• Prof. James O'Flannery

GTBT: The Mongol Invasions

*Note: This Good Thing, Bad Thing column was written in a months-long delirium while recovering from spousal poisoning and/or revolutionary sedition. Please do not reproach me overmuch if you notice any errors in spelling, grammar, or the like. The historical accuracy remains, of course, unimpeachable.



Now, maybe it's me, but whenever I walk into a store these days, I always get some uppity clerk or customer telling me, "Sir... Sir... You need to wear a mask, sir!" And boy, do I ever feel like punching them in the goddamn face.


I swear to God, if I hear one more useless know-it-all give me the third degree about the CHINESE VIRUS - oh, I'm sorry, I'm sorry, I meant COOOOOOVID-19 - I'm going to shit my pants just to spite them. These jokers all look the same too. Shrill pink-haired harpies and self-important wiener-boys. The kind of people who enjoy ethnic food and ride their bikes to work. Makes me sick.


Real, actual problems.

For Christ's sake, what the hell happened? When exactly did this nation of explorers and builders and inventors become a whiny bunch of fretful pansies? Sure, the KUNG-FLU is a pandemic and everything. But it's also the most boring one imaginable. It ain't no bubonic plague, that's for damn sure. Hell, it ain't even polio, or mumps, or the measles, or the hundreds of other hideous diseases people used to deal with on a regular basis.


So the Corona pops into a major city and kills five thousand people. Boo hoo. Tell that to anyone with the ridiculously rotten luck to be born during the Black Death. Think about the poor dumb bastards who had to look out their window one morning and say to their loved ones, "Aw shit, it's the Mongols!" - which after months of exhaustive research, I can confidently assert is the most terrifying prospect of all time.


Saddle up, ladies. This shit ain't going to be pretty. It sure ain't no "socially-distanced" walk in the park, if you follow me. Let me tell you about what a real unstoppable killing machine looks like. No, dear reader, it's not the BOOMER REMOVER. Today it's the Mongol Horde.



Allow me to set the stage. It is the waning days of the 12th Century. Soon, a hitherto unknown people from the backwaters of Asia will burst into the historical record with such ferocious grandeur people will all but lose their minds. I only wish a few of our excellent newspapermen were around back then to chronicle the mayhem: Mostly Peaceful Horde Sacks Kaifang. Population Slaughtered In Largely Civil Demonstration.


The carnival of horrors unleashed by the triumphant Mongols staggers credulity. Despite their best attempts, the recent "peaceful protests" could not manage one tenth of one percent of the desecration wrought by these ruthless horsemen. In little more than a generation, the Mongol khans would topple a dynasty in China, wipe several empires off the map, eviscerate the Islamic world, and penetrate the walls of Christendom.

Re-enactmet of the Siege of Samarkand

How and why did they accomplish all this? Though so-called "actual history professors" will debate these questions, the truth may prove to be rather simple. Perhaps the How answers the Why. Perhaps they conquered because they could, because as it turns out, there was something extraordinary about the Mongols. Something uniquely lethal.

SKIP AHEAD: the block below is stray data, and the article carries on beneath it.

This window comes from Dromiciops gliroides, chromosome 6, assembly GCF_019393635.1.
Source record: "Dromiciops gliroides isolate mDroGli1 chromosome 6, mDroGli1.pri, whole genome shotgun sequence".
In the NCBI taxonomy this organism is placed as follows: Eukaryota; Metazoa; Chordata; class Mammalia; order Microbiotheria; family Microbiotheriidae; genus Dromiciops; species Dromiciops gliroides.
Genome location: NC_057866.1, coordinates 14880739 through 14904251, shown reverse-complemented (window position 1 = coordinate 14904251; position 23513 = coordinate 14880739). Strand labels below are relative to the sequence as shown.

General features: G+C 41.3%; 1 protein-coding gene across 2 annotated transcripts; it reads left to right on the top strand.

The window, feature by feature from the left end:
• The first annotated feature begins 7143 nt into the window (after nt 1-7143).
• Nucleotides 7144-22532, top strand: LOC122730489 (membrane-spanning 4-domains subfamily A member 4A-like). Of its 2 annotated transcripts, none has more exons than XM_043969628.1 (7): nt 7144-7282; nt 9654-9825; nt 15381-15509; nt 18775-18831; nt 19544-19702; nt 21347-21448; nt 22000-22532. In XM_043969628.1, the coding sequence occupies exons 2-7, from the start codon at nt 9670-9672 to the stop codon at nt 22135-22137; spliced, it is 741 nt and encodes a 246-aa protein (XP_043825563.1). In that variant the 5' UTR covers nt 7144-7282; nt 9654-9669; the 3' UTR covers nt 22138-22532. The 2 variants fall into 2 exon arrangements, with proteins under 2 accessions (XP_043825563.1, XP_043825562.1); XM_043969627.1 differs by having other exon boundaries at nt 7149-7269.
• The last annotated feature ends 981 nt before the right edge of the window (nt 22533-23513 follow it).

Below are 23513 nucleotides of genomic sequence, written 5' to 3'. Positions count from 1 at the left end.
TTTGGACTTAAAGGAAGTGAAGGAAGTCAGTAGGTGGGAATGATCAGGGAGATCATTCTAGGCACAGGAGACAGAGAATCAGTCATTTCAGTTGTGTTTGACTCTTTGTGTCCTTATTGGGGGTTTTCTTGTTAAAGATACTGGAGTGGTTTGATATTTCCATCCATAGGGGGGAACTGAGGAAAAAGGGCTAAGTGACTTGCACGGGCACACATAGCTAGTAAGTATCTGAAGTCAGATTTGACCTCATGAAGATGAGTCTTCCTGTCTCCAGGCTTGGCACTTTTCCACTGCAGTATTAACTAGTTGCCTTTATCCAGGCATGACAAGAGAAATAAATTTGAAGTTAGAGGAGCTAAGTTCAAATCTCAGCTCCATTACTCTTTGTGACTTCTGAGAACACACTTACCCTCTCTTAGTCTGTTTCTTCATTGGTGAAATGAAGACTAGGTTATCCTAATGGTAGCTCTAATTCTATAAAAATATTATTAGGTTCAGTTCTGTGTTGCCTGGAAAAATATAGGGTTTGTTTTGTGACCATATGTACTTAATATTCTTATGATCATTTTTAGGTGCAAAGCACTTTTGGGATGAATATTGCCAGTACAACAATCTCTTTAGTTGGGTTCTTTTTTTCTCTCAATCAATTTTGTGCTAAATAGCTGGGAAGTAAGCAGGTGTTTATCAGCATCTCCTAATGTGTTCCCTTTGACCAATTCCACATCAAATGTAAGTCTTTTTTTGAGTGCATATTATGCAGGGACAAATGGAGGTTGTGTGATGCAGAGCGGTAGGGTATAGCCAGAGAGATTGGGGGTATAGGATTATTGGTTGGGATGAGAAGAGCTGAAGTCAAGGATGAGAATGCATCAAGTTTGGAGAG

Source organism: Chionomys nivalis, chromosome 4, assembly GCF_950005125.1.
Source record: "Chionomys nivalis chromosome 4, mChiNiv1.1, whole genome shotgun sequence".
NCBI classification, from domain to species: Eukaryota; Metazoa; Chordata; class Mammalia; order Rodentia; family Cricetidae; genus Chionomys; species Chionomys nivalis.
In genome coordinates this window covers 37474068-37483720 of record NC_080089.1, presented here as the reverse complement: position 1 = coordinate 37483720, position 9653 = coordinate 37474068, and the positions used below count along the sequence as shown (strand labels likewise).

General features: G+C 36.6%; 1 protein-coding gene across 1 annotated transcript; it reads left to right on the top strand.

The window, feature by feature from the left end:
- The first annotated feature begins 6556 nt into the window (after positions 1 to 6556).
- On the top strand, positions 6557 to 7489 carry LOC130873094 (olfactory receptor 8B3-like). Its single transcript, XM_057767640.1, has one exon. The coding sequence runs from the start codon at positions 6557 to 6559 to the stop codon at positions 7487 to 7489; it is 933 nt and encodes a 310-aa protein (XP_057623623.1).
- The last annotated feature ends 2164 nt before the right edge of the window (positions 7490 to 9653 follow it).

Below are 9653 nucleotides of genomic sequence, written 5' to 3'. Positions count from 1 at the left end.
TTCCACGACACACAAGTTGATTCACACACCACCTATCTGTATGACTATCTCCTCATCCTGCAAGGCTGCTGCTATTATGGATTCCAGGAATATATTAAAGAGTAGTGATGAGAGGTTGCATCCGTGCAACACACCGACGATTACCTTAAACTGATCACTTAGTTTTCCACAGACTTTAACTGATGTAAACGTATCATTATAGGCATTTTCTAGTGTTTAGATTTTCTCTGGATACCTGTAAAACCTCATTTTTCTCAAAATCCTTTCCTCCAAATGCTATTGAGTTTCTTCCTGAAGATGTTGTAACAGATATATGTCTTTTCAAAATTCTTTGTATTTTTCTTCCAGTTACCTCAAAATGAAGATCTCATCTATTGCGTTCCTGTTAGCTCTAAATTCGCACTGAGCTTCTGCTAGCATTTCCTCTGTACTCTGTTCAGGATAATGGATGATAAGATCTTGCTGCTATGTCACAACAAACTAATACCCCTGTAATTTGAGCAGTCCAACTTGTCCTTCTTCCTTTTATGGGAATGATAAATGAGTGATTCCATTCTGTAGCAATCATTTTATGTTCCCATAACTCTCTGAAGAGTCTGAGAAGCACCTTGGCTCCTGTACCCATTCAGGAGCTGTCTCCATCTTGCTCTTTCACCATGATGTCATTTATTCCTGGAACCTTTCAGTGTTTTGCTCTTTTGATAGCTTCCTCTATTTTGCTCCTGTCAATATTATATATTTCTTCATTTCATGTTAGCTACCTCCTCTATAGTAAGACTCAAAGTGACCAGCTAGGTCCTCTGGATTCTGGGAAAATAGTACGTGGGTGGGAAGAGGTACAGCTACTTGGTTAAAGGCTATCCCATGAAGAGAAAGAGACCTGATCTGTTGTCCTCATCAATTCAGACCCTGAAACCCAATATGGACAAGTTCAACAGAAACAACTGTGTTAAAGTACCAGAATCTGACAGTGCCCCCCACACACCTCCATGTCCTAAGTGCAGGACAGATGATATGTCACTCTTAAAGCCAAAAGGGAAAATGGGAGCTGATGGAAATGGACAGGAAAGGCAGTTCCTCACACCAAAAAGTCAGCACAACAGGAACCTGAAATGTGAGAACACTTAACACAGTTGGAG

Certainly the world had seen their like before. A succession of nomadic peoples had previously decamped Central Asia in search of swag and tribute. But none had the staying power the Mongols had. None were capable of building a lasting empire. The Mongols did, and (dare I say it) went about their brutal conquests with a flair and panache that somewhat cloaks their otherwise despicable crimes against humanity.


What made the Mongols so special? What exactly went into their secret sauce? How did a band of backward nomads carve-up mighty empires like they were hams baked by anyone besides my useless wife? Well, I would argue the answer begins and ends with the figure most associated with the Mongol people. Let me tell you about a man so great his name literally means "great man".


Let me tell you about Genghis Kahn.


John Wayne, in a completely accurate portrayal.

What makes a man a man? Is it winning wars and siring children? The answer, of course, is yes. And by that metric, Genghis Khan is no doubt the manliest MAN ever to walk the face of the earth. This goddamn stallion is responsible for 1% of the global population. Let me repeat that. 1% of all people alive today (70 million souls) are descended from Genghis Khan.


That's an impregnation every hour, on the hour, if you're counting. It's exhausting merely to contemplate. I mean, at most, I was lucky to catch the missus in the mood maybe twice a year. Otherwise she was basically Fort Knox with a mild odor problem. Genghis Kahn, by contrast, had whole camps of concubines following him around wherever he went. Dude hit home-runs like it was nobody's business. Off-the-charts slugging percentage. These are historical facts.

Born Temijun Borjigin around 1162, little would suggest this impoverished son of a minor chieftain would one day rise to establish the largest empire the world had ever seen. He spent his youth kidnapping wives, or being kidnapped himself, or escaping his kidnappers, or rescuing kidnapped wives, since there wasn't very much else to do in a place that looked like this:



You know, your standard Mongol education. By age twenty-one, Temijun had at least three wives, who knows how many children, and a host of other problems, but meaningful purpose wasn't one of them. His youthful adventures in a land of tribal intrigue and frequent betrayal had left a lasting impression. Most of all, his heart ached at the unfulfilled potential of the Mongol people. He sensed that they were destined for a higher calling, a divine mission, as he described it. To unite the entire world under one banner and put an end to internecine conflict once and for all.